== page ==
Wednesday, December 4, 2019

Volunteering with Girl Scouts has, in many ways, taught me more than any college class


Guest post from Girl Scout troop leader Tara Foulkrod, originally published on LinkedIn.

Many people I talk to seem clearly impressed when I tell them I volunteer with Girl Scouts on a regular basis. Common questions and statements include: “How do you do it?” “Isn’t it difficult to be around that many girls?” “Oh! When are the cookie sales?” “Why?” There’s also the all-too-familiar “I wouldn’t be able to handle that.” Many of these statements arise from the fact that I’m a full-time working mom and also a full-time college student.

I get it—it seems like a lot to handle—and some days it is. In fact, I’ve recently had to push off some of my duties as the [troop’s] junior leader because planning for our meetings on top of work and school started to become too much for me. That hasn’t stopped me from attending every meeting I can and going to camp with the girls, though. Because for me, being a part of Girl Scouts is just as much, if not more, of a learning experience than being in college. I can explain by answering some of the questions noted above.

“How do you do it?”


Honestly, this is kind of a common-sense question. How does anyone do anything? They just do it. Sure, I’m busy, but so is everyone else. Some people are far busier than I would ever hope to be. The key is to plan ahead and have a strategy. I know when the meetings are, so I plan as much as I can to leave work a little bit early so that I can get the girls and make it to the meeting on time.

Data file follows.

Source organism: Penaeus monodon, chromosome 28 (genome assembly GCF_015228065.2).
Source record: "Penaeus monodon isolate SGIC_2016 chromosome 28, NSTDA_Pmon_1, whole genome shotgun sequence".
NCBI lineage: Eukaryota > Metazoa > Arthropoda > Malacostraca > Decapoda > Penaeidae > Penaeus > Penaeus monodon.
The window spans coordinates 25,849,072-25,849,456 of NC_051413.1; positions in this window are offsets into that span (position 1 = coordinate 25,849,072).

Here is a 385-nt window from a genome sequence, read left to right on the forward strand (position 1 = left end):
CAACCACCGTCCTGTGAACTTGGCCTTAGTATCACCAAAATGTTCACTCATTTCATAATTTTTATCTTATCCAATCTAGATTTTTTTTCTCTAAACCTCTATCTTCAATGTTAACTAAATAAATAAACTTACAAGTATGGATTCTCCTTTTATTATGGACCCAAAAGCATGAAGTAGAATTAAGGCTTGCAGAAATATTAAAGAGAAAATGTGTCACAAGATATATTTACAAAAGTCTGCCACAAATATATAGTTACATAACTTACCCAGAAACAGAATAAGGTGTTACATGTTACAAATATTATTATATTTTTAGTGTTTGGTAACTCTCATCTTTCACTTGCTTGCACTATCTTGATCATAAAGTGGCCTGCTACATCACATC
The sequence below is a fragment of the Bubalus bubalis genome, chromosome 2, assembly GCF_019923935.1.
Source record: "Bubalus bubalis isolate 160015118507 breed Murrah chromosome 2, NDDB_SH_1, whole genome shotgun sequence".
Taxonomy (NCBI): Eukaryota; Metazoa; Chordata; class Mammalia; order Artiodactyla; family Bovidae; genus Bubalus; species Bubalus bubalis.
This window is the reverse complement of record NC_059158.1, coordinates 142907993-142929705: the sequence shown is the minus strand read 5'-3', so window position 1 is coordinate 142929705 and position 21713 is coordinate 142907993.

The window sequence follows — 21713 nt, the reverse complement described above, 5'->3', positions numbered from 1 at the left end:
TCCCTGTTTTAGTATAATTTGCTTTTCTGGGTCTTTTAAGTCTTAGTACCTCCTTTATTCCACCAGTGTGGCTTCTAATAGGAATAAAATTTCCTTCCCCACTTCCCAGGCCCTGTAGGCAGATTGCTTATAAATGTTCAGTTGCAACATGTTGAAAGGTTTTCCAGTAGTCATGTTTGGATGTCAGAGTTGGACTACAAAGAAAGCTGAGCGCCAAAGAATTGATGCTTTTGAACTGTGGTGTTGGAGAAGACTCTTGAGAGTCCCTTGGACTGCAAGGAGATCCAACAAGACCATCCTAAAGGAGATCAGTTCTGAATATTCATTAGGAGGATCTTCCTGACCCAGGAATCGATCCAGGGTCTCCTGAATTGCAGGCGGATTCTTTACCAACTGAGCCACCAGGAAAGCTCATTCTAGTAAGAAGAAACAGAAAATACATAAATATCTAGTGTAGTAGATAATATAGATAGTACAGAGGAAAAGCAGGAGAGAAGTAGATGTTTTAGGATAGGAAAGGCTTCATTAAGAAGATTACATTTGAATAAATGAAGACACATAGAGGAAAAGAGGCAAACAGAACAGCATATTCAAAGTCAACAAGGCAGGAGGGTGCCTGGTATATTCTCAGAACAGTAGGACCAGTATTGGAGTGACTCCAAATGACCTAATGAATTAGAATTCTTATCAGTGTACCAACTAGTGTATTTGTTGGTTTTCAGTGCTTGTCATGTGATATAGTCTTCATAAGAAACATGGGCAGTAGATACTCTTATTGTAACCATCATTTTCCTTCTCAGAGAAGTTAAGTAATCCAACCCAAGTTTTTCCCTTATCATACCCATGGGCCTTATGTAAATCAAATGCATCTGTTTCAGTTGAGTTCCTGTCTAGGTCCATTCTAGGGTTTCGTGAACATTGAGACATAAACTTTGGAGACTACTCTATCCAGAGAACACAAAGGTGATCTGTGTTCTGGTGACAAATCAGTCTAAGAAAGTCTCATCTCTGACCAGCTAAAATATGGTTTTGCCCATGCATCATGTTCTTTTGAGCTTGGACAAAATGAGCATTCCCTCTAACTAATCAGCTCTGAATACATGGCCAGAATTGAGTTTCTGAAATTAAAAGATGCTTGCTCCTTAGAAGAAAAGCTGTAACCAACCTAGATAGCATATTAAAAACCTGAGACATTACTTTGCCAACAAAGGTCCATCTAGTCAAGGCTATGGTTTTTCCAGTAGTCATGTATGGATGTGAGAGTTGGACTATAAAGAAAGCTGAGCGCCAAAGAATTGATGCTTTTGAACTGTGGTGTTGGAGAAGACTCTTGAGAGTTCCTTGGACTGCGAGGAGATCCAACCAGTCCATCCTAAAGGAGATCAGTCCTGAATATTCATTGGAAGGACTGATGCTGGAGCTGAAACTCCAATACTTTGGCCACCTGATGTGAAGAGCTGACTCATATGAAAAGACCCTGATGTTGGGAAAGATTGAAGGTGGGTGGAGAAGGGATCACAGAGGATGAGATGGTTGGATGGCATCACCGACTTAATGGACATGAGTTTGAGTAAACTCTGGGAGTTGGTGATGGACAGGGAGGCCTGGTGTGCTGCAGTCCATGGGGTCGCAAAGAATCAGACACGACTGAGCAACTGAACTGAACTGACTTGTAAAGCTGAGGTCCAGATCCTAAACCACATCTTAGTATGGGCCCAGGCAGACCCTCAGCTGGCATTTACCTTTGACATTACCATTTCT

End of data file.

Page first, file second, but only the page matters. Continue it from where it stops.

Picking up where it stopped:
I usually carpool two girls along with my own daughter, and sometimes my son (he’s friends with another scout brother). I work downtown, but we live in a rural area outside the city. The closest troop happened to be in a slightly different rural area, so I divert my drive home in order to carpool to the meetings. On these nights, I usually don’t make it home until almost 9:00 p.m., but it’s a Friday so it’s all good. 

“Isn’t it difficult to be around that many girls?”


While this might sound like a strange question [in relation to] a normal Girl Scout troop, it’s a perfectly reasonable question when it comes to our super-sized troop. Because we live in a rural area, and because there are a number of siblings embedded in the troop, we actually have a multi-level troop. What that means is instead of your average 5–10 girls who are all the same age/grade level, we actually have upwards of 60 registered girls ages 5–18 (kindergarten to 12th grade).

Yes, some days it’s a lot to deal with. Most days, it’s extremely beneficial not just for the parents and leaders, but also for the girls themselves. Our large troop consists of girls with various skills, strengths, and leadership abilities. That means there’s almost always someone around with some type of experience or knowledge in whatever badge we’re pursuing. The “bigs” help the “littles” learn new things, and vice versa. It’s amazing to watch and experience as an adult because you’re literally watching them grow into independent women in real time.